World Cinema Documentary competition

Grand Jury Prize • “The Eternal Memory” (Chile), directed by Maite Alberdi.

In their citation for this award, the jury said, “This film opened our hearts by bringing us closer to the meaning of life and death, and the element that threads sense into all of it - love. Through a simple yet complex portrayal of a confinement, it brings us to the lives of these fascinating characters who make us wiser and more loving the longer we stay with them.”

Audience Award • “20 Days in Mariupol” (Ukraine), directed by Mstyslav Chernov.

Directing Award • Anna Hints, for “Smoke Sauna Sisterhood” (Estonia/France/Iceland).

Special Jury Prizes • Creative vision: “Fantastic Machine” (Sweden/Denmark) ; Vérité Filmmaking: “Against The Tide” (India).

Festival Favorite

Winner • “Radical,” directed by Christopher Zalla.


Next Innovator Award • “Kokomo City,” directed by D. Smith.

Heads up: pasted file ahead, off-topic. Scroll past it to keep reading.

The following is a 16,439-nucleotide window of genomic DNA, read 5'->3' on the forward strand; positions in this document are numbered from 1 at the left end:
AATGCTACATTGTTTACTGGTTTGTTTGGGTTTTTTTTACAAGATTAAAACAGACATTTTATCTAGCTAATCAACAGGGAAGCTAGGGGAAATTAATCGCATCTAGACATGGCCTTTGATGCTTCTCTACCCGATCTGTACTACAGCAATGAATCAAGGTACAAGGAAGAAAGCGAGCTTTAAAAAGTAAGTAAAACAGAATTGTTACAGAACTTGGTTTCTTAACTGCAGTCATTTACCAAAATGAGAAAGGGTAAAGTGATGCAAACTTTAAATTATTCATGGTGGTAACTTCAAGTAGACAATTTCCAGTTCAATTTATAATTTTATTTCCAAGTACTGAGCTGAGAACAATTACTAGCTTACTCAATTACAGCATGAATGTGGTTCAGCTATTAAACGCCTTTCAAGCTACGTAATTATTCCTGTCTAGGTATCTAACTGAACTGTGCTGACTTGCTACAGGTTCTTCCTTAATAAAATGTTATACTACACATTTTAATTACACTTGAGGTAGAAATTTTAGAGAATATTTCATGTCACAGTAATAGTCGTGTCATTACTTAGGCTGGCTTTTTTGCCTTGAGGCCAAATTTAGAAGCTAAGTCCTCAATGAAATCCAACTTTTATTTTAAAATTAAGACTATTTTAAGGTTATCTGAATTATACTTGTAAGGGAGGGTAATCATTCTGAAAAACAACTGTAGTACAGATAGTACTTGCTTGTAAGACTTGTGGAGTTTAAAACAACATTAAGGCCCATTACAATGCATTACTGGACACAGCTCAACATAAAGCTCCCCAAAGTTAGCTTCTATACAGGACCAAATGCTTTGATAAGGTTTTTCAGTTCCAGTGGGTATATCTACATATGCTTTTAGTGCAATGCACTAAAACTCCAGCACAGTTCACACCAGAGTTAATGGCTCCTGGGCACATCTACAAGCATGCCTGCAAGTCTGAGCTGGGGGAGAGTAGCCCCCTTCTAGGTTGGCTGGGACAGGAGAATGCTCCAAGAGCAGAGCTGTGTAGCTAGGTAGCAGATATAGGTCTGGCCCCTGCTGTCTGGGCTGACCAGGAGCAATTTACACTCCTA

Audience Award • “Kokomo City,” directed by D. Smith.

Alfred P. Sloan Feature Film Prize

Given to a movie that depicts science and technology. The winner, announced before the festival, is “The Pod Generation,” directed by Sophie Barthes.

Short Film Program

Grand Jury Prize • “When You Left Me On That Boulevard.”

The jury citation for this film said, “From the first moment, we were fully on board for this rowdy ride. An uproarious take on extended family, irreverence and tradition with incredible attunement to details and frame.”

Jury Prize, Nonfiction • “Will You Look At Me.”

Jury Prize, International Fiction “The Kidnapping of the Bride.”

Jury Prize, U.S. Fiction • “Rest Stop.”

Jury Prize, Animation • “The Flying Sailor” (Canada).

Special Jury Prizes • Directing (International): Valeria Hofmann, “ALiEN0089″; Directing (U.S.): Jarreau Carrillo, “The Vacation.”

Slamdance Film Festival

AGBO Fellowship • Tij D’Oyen, director of “Lollygag.”